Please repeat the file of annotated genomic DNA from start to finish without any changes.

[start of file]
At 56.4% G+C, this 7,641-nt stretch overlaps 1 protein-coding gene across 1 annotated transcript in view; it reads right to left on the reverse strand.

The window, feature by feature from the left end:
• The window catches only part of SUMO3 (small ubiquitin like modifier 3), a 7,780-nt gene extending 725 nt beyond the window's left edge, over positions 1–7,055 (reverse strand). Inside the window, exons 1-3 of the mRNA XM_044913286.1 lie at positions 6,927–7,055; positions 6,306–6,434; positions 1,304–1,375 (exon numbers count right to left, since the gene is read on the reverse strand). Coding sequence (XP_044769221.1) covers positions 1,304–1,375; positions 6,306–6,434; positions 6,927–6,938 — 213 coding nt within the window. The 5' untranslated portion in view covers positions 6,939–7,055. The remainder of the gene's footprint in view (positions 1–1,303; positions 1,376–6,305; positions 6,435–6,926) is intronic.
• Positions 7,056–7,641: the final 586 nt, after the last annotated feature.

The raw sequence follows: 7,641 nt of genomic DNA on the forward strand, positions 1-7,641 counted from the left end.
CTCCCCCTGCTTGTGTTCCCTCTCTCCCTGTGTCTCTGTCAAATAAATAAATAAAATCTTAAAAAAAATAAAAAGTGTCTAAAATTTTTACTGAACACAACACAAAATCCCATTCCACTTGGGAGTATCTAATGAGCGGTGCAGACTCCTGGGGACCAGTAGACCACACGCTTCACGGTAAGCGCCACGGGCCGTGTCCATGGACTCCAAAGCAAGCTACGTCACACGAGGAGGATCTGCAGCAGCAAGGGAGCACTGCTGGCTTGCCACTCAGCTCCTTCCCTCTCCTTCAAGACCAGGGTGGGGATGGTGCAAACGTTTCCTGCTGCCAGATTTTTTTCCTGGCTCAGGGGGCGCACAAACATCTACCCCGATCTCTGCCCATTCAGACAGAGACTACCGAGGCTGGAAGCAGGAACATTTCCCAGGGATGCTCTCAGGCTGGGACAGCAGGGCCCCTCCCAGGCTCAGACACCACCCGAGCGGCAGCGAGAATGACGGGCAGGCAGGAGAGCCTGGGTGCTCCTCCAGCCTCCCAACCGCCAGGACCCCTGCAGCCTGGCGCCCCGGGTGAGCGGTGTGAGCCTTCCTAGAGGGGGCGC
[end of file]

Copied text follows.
At 56.4% G+C, this 7,641-nt stretch overlaps 1 protein-coding gene across 1 annotated transcript in view; it reads right to left on the reverse strand.

The window, feature by feature from the left end:
• The window catches only part of SUMO3 (small ubiquitin like modifier 3), a 7,780-nt gene extending 725 nt beyond the window's left edge, over positions 1–7,055 (reverse strand). Inside the window, exons 1-3 of the mRNA XM_044913286.1 lie at positions 6,927–7,055; positions 6,306–6,434; positions 1,304–1,375 (exon numbers count right to left, since the gene is read on the reverse strand). Coding sequence (XP_044769221.1) covers positions 1,304–1,375; positions 6,306–6,434; positions 6,927–6,938 — 213 coding nt within the window. The 5' untranslated portion in view covers positions 6,939–7,055. The remainder of the gene's footprint in view (positions 1–1,303; positions 1,376–6,305; positions 6,435–6,926) is intronic.
• Positions 7,056–7,641: the final 586 nt, after the last annotated feature.

The raw sequence follows: 7,641 nt of genomic DNA on the forward strand, positions 1-7,641 counted from the left end.
CTCCCCCTGCTTGTGTTCCCTCTCTCCCTGTGTCTCTGTCAAATAAATAAATAAAATCTTAAAAAAAATAAAAAGTGTCTAAAATTTTTACTGAACACAACACAAAATCCCATTCCACTTGGGAGTATCTAATGAGCGGTGCAGACTCCTGGGGACCAGTAGACCACACGCTTCACGGTAAGCGCCACGGGCCGTGTCCATGGACTCCAAAGCAAGCTACGTCACACGAGGAGGATCTGCAGCAGCAAGGGAGCACTGCTGGCTTGCCACTCAGCTCCTTCCCTCTCCTTCAAGACCAGGGTGGGGATGGTGCAAACGTTTCCTGCTGCCAGATTTTTTTCCTGGCTCAGGGGGCGCACAAACATCTACCCCGATCTCTGCCCATTCAGACAGAGACTACCGAGGCTGGAAGCAGGAACATTTCCCAGGGATGCTCTCAGGCTGGGACAGCAGGGCCCCTCCCAGGCTCAGACACCACCCGAGCGGCAGCGAGAATGACGGGCAGGCAGGAGAGCCTGGGTGCTCCTCCAGCCTCCCAACCGCCAGGACCCCTGCAGCCTGGCGCCCCGGGTGAGCGGTGTGAGCCTTCCTAGAGGGGGCGC